US students hurt by sudden campus closures

Black and Hispanic students affected most badly in terms of re-enrolment and completion

十一月 15, 2022
Barcelona, Spain, Oct. 12, 2017 A young woman student stops to study on the back steps of the Basilica Santa Maria Del Mar, a beautiful Gothic cathtedral in the El Born neighborhood.
Source: iStock

Tens of thousands of US students were affected by their higher education institution closing without enough notice over a 16-year period, a new report reveals.

Researchers found that college closures had a “damaging” impact on future success, with the most disadvantaged students suffering the most.

The new report released by the US State Higher Education Executive Officers Association (SHEEO) and the National Student Clearinghouse Research Center (NSCRC) analyses the effects of 467 college closures between July 2004 and June 2020 on student outcomes.

They found that 143,000 students in their sample were affected by closures – with about 100,000 (70 per cent) experiencing their institution closing abruptly.

Abrupt closures – those which do so without adequate notice or a plan to allow students to complete their courses – were associated with worse future outcomes in enrolment and completion.

“Any college closure is damaging to student success, leaving too many learners without a viable path to fulfilling their educational dreams,” said Doug Shapiro, executive director of the NSCRC, the research arm of the National Student Clearinghouse.

“But the extremely poor outcomes for students who experienced abrupt closures are particularly worrisome.”

Less than half of students who experienced a closure subsequently re-enrolled at a post-secondary institution, and of those just 37 per cent went on to earn a credential, researchers found.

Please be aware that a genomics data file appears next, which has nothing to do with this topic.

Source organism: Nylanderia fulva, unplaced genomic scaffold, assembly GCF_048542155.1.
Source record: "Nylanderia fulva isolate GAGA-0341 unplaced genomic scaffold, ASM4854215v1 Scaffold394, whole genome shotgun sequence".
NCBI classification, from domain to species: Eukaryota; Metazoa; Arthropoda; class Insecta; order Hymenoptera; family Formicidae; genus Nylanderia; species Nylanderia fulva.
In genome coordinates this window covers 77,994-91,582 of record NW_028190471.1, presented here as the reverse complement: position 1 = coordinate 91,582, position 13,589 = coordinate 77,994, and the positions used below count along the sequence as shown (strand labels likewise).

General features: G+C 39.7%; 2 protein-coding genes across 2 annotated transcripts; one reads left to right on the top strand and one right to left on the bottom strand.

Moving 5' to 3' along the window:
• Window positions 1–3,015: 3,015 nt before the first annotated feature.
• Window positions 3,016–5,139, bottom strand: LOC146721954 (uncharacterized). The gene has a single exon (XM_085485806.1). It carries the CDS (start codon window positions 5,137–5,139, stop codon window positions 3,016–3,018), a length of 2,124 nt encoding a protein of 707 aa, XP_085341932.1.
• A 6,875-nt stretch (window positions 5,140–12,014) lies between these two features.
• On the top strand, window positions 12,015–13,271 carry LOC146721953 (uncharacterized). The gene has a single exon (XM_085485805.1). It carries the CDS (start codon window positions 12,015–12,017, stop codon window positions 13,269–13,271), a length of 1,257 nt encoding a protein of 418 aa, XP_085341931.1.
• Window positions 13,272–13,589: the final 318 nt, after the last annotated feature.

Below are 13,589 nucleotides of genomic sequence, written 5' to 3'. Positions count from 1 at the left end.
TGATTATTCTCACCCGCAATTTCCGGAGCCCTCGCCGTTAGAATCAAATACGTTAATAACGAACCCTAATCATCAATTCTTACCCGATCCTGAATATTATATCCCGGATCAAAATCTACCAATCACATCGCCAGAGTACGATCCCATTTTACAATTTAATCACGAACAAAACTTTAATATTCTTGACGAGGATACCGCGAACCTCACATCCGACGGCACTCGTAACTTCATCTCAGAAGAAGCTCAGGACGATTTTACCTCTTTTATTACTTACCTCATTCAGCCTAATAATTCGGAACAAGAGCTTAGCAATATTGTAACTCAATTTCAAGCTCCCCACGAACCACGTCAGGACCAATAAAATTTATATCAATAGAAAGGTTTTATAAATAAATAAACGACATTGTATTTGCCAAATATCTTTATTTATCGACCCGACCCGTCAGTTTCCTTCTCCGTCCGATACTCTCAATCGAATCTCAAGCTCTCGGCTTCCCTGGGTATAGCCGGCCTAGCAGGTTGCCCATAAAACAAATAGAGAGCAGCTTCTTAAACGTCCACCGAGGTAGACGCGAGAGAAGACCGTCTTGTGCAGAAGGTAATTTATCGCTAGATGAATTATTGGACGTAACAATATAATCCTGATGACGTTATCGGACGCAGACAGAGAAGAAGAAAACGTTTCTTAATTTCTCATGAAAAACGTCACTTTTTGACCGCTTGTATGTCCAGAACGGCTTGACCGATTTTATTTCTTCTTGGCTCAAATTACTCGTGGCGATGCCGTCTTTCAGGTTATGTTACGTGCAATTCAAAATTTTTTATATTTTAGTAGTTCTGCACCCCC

Hispanic and black students who faced abrupt closures were even less likely to earn a credential.

The findings also showed that students who re-enrolled elsewhere within four months were much more likely to go on to complete their studies than those who waited longer.

“College closures have a detrimental impact on the enrolment and completion outcomes of all students and are most pronounced when colleges close abruptly without forewarning or student protections,” said Rob Anderson, president of the SHEEO, which serves the executives of state-wide post-secondary education boards.

“The particularly poor outcomes are especially harmful for minoritised students of colour enrolled in the for-profit sector.

“These results reinforce calls for improving state authorisation processes and strengthening the financial monitoring of institutions to prevent, prepare for, and respond to college closures.”

The report – A Dream Derailed? Investigating the Impacts of College Closure on Student Outcomes – says that almost 12,000 campuses across the US closed over the 16-year period.

Of the 467 investigated, almost 80 per cent were private for-profit two-year or four-year institutions, with about 20 per cent from the private non-profit sector.

The primary reason for a closure was a loss of accreditation, which the findings show was often related to financial challenges.

As the analysis ended shortly after the emergence of Covid-19, the report warns that the pandemic has exacerbated the financial challenges institutions face, with increasing numbers requiring drastic action.



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